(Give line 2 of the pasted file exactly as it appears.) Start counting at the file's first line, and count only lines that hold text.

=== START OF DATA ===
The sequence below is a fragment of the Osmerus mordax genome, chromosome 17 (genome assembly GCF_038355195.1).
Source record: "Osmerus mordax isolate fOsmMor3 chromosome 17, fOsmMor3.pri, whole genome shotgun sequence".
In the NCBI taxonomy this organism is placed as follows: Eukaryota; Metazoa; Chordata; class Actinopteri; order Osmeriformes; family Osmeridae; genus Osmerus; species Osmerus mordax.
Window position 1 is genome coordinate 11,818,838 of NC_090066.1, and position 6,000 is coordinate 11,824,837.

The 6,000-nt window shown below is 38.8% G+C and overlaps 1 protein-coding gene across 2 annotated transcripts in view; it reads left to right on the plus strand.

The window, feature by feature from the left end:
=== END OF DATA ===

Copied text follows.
Source record: "Osmerus mordax isolate fOsmMor3 chromosome 17, fOsmMor3.pri, whole genome shotgun sequence".